Defence from the Venetian Republic (2017) by St Nicholas’ Fortress - Venetian Works of Defence between the 16th and 17th Centuries: Stato da Terra – Western Stato da MarUNESCO World Heritage

The fortress used only to be accessible by sea. Due to the entrance being elevated, an access construction was built with a bridge leading to the fortress through an impressive Renaissance portal. The entrance to the fortress is its most valuable architectural and sculptural detail. The construction of the gate was entrusted to the Croatian masters, Dujam Rudičić from Split and Frano Dismanić from Šibenik. A sculpture of the Venetian lion, symbol of Venice, was placed in the entablature, but was later removed.

Military techniques and architecture (2017) by St Nicholas’ Fortress - Venetian Works of Defence between the 16th and 17th Centuries: Stato da Terra – Western Stato da MarUNESCO World Heritage

The fortress has a triangular layout, which is rarely found in fortification architecture. In the north part of the triangle there is a mushroom-like extended area called torrione. At sea level and on the superstructure the torrione has a series of cannon openings.

Alla moderna fortified system (2017) by St Nicholas’ Fortress - Venetian Works of Defence between the 16th and 17th Centuries: Stato da Terra – Western Stato da MarUNESCO World Heritage

The space comprises three levels that are connected to the central gate by a transfer ramp: the lower level, a 12-metre-high barrel vaulted underground space that is perfectly ventilated and illuminated thanks to a double row of openings; the middle level, an entrance vestibule enabling insight into the arrangement of the structure. And finally, there is a terrace with large openings that face in different directions, with a central section where a chapel and then barracks were built. A watchtower was located on the eastern battlement, while some walled storage tanks were situated in the southern sector.

The chapel (2017) by St Nicholas’ Fortress - Venetian Works of Defence between the 16th and 17th Centuries: Stato da Terra – Western Stato da MarUNESCO World Heritage

The fortress is on the site a former abbey with the church of St. Nicholas. In order to preserve the memory of the demolished religious structures, the fortress was named after that patron saint and a chapel was built on the terrace of the fortress. The chapel remained on the terrace until the beginning of the 19th century. Today its clearly visible outline on the ground is all that is left.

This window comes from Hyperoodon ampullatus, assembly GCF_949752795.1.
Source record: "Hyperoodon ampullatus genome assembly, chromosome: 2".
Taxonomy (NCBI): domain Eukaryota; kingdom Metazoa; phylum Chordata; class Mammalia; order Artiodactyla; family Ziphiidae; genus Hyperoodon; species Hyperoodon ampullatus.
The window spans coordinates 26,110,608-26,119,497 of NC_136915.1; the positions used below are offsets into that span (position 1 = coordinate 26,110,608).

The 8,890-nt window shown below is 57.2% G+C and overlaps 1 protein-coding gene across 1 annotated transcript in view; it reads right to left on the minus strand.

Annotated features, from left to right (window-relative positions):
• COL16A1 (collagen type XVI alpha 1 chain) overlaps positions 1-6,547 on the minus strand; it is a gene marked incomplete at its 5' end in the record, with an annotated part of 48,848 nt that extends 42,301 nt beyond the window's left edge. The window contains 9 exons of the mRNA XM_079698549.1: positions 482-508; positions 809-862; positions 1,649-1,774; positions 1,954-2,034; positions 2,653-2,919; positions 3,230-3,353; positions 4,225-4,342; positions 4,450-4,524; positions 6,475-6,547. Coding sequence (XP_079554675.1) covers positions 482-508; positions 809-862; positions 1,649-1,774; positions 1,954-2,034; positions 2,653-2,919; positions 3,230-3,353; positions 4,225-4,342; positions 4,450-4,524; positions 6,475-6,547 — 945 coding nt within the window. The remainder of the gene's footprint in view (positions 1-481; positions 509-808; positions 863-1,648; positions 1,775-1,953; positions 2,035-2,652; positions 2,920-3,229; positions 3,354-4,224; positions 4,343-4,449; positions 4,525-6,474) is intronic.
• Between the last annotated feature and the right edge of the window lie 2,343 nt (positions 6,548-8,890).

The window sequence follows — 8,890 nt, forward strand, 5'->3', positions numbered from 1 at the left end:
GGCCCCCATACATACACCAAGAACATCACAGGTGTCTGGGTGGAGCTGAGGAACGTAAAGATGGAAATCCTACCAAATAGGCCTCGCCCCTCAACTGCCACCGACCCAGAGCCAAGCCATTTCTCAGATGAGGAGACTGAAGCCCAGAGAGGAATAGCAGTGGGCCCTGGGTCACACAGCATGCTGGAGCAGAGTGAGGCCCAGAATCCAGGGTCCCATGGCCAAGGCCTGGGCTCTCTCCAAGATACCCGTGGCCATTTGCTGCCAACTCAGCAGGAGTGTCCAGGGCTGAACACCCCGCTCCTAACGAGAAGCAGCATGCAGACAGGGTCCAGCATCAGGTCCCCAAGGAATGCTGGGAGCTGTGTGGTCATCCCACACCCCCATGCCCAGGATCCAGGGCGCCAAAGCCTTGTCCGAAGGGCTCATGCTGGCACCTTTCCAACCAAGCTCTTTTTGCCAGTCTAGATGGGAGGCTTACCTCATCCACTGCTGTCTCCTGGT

Defence of Šibenik (2017) by St Nicholas’ Fortress - Venetian Works of Defence between the 16th and 17th Centuries: Stato da Terra – Western Stato da MarUNESCO World Heritage

St Nicholas’ Fortress, impressive and intimidating at the same time, has defended Šibenik throughout the centuries; the city has never witnessed a sea-based attack and no significant naval battles have been recorded in this area. The fortress was abandoned when the Austro-Hungarian army left at the beginning of the 20th century. Only the crew manning the signal station remained there in order to control the passage of the ships through the narrow St Anthony’s Channel.

Credits: Story

This exhibit was created by the Public Institution Nature of Šibenik-Knin County and Šibenik Tourist Board: www.sibenik-tourism.hr/en/

www.kanal-svetog-ante.com/en

priroda-skz.com/en/home/

More on Venetian Works of Defence between the 16th and 17th Centuries: Stato da Terra – Western Stato da Mar and World Heritage: whc.unesco.org/en/list/963

Photos: Public Institution Nature of Šibenik-Knin County

Credits: All media
The story featured may in some cases have been created by an independent third party and may not always represent the views of the institutions, listed below, who have supplied the content.